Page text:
1. medium value EVC

EVC= Lakebed herbland (D); CMA= Mallee; Bioreg= Murray Mallee; VH CLIMATE potential.

It is able to completely dominate ground layer vegetation (Leigh & Walton 2004) forming monocultures, and is considered a major threat to riparian and associated ecosystems (Julien et al 2004).



H

MH

  1. low value EVC

EVC= Shrubby Riverine Woodland (V); CMA= Mallee; Bioreg= Murray Mallee; VH CLIMATE potential.

It is able to completely dominate ground layer vegetation (Leigh & Walton 2004) forming monocultures, and is considered a major threat to riparian and associated ecosystems (Julien et al 2004).



H

MH

  1. Impact on structure?

It is able to completely dominate ground layer vegetation (Leigh & Walton 2004) forming monocultures, and is considered a major threat to riparian and associated ecosystems (Julien et al 2004). Major effect on <60% of floral strata.

MH

MH

  1. Effect on threatened flora?

Earl (2003) lists 14 threatened flora species listed under the EPBC Act, including Echinocloa inundata within the Macquarie Marshes, that are known to occur in the distribution of lippia, and that may be adversely impacted. She also states that ‘any species that occurs in wetlands, along riparian zones or on floodplains which are affected by lippia could be regarded as potentially threatened because of the extent of the modification of the habitat...’. However, lippias direct impact on these species has not been officially assessed (Leigh & Walton 2004).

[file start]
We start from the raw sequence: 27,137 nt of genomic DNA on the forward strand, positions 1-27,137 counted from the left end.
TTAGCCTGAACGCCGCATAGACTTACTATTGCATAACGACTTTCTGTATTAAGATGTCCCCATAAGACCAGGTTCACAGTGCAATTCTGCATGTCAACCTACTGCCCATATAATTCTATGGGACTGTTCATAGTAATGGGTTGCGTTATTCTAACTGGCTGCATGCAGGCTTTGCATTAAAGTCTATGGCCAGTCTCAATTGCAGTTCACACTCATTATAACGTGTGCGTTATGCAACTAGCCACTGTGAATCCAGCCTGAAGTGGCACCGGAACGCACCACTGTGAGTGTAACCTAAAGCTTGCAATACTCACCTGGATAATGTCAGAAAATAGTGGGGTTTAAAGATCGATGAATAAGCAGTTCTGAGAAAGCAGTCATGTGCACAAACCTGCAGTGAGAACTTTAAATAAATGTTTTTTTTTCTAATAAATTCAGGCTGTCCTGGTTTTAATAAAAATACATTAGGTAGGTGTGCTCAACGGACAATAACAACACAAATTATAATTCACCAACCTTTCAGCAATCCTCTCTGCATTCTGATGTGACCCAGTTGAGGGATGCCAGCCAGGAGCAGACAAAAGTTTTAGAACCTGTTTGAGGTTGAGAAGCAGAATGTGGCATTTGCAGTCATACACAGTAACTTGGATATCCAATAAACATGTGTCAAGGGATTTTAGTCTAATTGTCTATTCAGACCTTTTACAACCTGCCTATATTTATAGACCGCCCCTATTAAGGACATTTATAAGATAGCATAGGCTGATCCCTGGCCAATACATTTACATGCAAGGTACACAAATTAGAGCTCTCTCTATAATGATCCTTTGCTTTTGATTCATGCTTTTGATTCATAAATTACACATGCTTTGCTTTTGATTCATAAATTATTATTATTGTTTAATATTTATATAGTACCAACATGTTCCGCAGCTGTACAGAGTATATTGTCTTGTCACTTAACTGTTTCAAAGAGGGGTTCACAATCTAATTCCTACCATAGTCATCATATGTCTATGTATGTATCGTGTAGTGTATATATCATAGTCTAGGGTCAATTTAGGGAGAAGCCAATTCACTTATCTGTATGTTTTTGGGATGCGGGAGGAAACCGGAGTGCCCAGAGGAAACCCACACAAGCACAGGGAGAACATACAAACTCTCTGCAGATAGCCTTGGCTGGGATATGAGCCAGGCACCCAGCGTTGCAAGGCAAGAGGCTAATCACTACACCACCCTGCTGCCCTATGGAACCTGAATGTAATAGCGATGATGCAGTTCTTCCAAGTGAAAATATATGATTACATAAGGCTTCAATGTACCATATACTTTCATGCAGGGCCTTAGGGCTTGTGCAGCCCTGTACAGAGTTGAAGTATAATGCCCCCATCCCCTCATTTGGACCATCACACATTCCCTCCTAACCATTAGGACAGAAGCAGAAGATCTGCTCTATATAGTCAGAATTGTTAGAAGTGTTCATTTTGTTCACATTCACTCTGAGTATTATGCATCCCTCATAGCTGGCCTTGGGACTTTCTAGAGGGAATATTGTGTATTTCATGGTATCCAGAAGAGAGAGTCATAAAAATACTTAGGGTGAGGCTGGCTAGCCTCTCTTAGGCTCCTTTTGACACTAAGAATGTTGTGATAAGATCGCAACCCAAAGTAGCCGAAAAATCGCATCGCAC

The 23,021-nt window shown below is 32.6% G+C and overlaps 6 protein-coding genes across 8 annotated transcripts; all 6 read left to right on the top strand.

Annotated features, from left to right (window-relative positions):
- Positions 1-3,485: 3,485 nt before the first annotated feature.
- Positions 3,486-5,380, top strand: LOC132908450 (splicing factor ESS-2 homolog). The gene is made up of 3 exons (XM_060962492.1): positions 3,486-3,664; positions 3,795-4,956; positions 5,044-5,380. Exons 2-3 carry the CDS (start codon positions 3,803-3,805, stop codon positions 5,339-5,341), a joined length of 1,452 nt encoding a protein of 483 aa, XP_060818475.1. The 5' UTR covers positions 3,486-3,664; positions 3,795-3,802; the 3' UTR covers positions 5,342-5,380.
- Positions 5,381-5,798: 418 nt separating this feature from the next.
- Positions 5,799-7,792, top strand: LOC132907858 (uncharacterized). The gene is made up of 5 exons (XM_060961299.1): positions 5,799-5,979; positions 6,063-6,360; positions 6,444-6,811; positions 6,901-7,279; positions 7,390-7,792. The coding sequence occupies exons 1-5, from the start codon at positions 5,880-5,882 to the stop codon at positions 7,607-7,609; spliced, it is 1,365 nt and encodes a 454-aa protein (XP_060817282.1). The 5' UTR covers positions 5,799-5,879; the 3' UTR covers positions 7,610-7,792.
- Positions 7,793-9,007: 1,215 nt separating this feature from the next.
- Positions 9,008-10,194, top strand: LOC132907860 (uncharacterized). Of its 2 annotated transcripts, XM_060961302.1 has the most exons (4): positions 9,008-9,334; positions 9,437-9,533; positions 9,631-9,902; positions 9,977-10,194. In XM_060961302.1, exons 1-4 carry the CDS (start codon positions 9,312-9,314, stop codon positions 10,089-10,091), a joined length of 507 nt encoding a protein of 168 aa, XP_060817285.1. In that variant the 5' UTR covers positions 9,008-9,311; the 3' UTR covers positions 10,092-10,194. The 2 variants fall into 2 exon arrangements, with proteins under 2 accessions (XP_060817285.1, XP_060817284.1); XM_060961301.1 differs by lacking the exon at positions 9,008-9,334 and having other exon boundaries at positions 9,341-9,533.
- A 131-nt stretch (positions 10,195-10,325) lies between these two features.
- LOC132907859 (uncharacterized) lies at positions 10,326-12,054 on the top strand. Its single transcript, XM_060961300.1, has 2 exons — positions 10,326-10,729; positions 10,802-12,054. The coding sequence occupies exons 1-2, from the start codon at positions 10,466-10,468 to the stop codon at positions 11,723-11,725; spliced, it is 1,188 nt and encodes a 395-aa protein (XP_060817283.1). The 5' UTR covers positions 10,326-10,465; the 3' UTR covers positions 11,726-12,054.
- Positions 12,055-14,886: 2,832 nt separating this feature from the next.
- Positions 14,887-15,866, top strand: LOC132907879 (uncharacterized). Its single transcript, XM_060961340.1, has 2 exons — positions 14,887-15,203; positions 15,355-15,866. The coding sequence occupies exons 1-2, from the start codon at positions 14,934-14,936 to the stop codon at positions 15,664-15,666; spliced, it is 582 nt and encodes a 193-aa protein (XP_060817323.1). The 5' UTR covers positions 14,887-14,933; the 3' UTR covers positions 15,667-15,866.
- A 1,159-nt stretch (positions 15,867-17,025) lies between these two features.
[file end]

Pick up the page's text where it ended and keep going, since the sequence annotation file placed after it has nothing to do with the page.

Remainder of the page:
MH

M

Fauna


  1. Effect on threatened fauna?

‘...the loss of wildlife habitat has been observed in the Macquarie marshes, including the reduced availability of waterbird nesting sites as a result of the conversion of water couch communities to lippa (Leigh & Walton 2004)’. Reduced habitat would likely impact on threatened fauna species, however no specific reference was found.